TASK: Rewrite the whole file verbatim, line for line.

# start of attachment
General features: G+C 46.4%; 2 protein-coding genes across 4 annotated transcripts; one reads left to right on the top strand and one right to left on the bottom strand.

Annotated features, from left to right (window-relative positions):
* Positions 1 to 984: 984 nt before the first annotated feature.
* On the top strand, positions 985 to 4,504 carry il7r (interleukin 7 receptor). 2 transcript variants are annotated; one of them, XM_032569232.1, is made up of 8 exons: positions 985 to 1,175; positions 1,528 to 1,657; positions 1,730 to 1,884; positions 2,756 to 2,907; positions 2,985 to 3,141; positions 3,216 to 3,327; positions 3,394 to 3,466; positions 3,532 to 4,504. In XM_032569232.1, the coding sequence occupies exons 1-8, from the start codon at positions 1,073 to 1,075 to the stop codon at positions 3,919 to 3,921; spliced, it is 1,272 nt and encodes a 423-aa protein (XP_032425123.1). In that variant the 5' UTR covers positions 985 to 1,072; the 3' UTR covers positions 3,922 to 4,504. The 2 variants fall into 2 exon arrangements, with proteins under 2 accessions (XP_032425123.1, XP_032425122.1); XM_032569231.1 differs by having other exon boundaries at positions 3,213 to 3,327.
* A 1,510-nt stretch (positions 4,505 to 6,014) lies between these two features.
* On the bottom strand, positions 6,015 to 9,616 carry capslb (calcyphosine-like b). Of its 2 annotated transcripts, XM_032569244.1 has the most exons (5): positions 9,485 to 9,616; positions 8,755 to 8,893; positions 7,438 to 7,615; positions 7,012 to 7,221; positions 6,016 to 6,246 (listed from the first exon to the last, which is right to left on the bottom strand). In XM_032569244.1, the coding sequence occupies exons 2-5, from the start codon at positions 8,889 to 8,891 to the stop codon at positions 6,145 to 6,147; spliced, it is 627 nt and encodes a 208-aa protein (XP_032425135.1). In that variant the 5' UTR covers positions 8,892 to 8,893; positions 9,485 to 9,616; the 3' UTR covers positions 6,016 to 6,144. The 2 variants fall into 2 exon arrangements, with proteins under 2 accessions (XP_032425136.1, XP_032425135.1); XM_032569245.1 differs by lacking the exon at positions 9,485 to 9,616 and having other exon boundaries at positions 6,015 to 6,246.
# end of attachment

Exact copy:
General features: G+C 46.4%; 2 protein-coding genes across 4 annotated transcripts; one reads left to right on the top strand and one right to left on the bottom strand.

Annotated features, from left to right (window-relative positions):
* Positions 1 to 984: 984 nt before the first annotated feature.
* On the top strand, positions 985 to 4,504 carry il7r (interleukin 7 receptor). 2 transcript variants are annotated; one of them, XM_032569232.1, is made up of 8 exons: positions 985 to 1,175; positions 1,528 to 1,657; positions 1,730 to 1,884; positions 2,756 to 2,907; positions 2,985 to 3,141; positions 3,216 to 3,327; positions 3,394 to 3,466; positions 3,532 to 4,504. In XM_032569232.1, the coding sequence occupies exons 1-8, from the start codon at positions 1,073 to 1,075 to the stop codon at positions 3,919 to 3,921; spliced, it is 1,272 nt and encodes a 423-aa protein (XP_032425123.1). In that variant the 5' UTR covers positions 985 to 1,072; the 3' UTR covers positions 3,922 to 4,504. The 2 variants fall into 2 exon arrangements, with proteins under 2 accessions (XP_032425123.1, XP_032425122.1); XM_032569231.1 differs by having other exon boundaries at positions 3,213 to 3,327.
* A 1,510-nt stretch (positions 4,505 to 6,014) lies between these two features.
* On the bottom strand, positions 6,015 to 9,616 carry capslb (calcyphosine-like b). Of its 2 annotated transcripts, XM_032569244.1 has the most exons (5): positions 9,485 to 9,616; positions 8,755 to 8,893; positions 7,438 to 7,615; positions 7,012 to 7,221; positions 6,016 to 6,246 (listed from the first exon to the last, which is right to left on the bottom strand). In XM_032569244.1, the coding sequence occupies exons 2-5, from the start codon at positions 8,889 to 8,891 to the stop codon at positions 6,145 to 6,147; spliced, it is 627 nt and encodes a 208-aa protein (XP_032425135.1). In that variant the 5' UTR covers positions 8,892 to 8,893; positions 9,485 to 9,616; the 3' UTR covers positions 6,016 to 6,144. The 2 variants fall into 2 exon arrangements, with proteins under 2 accessions (XP_032425136.1, XP_032425135.1); XM_032569245.1 differs by lacking the exon at positions 9,485 to 9,616 and having other exon boundaries at positions 6,015 to 6,246.